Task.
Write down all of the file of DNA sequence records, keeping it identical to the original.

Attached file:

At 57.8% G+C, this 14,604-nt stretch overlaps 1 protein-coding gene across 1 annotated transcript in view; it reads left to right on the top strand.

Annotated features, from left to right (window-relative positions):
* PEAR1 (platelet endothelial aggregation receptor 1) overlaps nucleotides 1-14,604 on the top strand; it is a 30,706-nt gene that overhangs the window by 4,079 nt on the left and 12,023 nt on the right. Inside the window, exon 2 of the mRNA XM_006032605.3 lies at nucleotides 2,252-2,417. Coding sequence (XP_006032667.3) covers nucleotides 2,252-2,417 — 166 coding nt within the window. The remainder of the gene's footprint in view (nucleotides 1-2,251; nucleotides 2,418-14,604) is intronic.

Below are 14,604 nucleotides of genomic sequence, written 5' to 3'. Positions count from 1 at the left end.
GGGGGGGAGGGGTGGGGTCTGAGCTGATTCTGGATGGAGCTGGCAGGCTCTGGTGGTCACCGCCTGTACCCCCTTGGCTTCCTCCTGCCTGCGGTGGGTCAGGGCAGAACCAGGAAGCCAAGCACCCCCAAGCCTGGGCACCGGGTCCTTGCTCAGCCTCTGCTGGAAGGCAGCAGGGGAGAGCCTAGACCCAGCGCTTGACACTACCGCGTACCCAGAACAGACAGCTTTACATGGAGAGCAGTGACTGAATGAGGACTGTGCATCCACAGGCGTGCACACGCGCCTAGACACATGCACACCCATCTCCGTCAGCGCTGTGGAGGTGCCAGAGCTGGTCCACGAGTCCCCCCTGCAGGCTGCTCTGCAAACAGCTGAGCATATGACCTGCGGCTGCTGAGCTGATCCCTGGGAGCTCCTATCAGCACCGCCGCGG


At 57.8% G+C, this 14,604-nt stretch overlaps 1 protein-coding gene across 1 annotated transcript in view; it reads left to right on the top strand.

Annotated features, from left to right (window-relative positions):
* PEAR1 (platelet endothelial aggregation receptor 1) overlaps nucleotides 1-14,604 on the top strand; it is a 30,706-nt gene that overhangs the window by 4,079 nt on the left and 12,023 nt on the right. Inside the window, exon 2 of the mRNA XM_006032605.3 lies at nucleotides 2,252-2,417. Coding sequence (XP_006032667.3) covers nucleotides 2,252-2,417 — 166 coding nt within the window. The remainder of the gene's footprint in view (nucleotides 1-2,251; nucleotides 2,418-14,604) is intronic.

Below are 14,604 nucleotides of genomic sequence, written 5' to 3'. Positions count from 1 at the left end.
GGGGGGGAGGGGTGGGGTCTGAGCTGATTCTGGATGGAGCTGGCAGGCTCTGGTGGTCACCGCCTGTACCCCCTTGGCTTCCTCCTGCCTGCGGTGGGTCAGGGCAGAACCAGGAAGCCAAGCACCCCCAAGCCTGGGCACCGGGTCCTTGCTCAGCCTCTGCTGGAAGGCAGCAGGGGAGAGCCTAGACCCAGCGCTTGACACTACCGCGTACCCAGAACAGACAGCTTTACATGGAGAGCAGTGACTGAATGAGGACTGTGCATCCACAGGCGTGCACACGCGCCTAGACACATGCACACCCATCTCCGTCAGCGCTGTGGAGGTGCCAGAGCTGGTCCACGAGTCCCCCCTGCAGGCTGCTCTGCAAACAGCTGAGCATATGACCTGCGGCTGCTGAGCTGATCCCTGGGAGCTCCTATCAGCACCGCCGCGG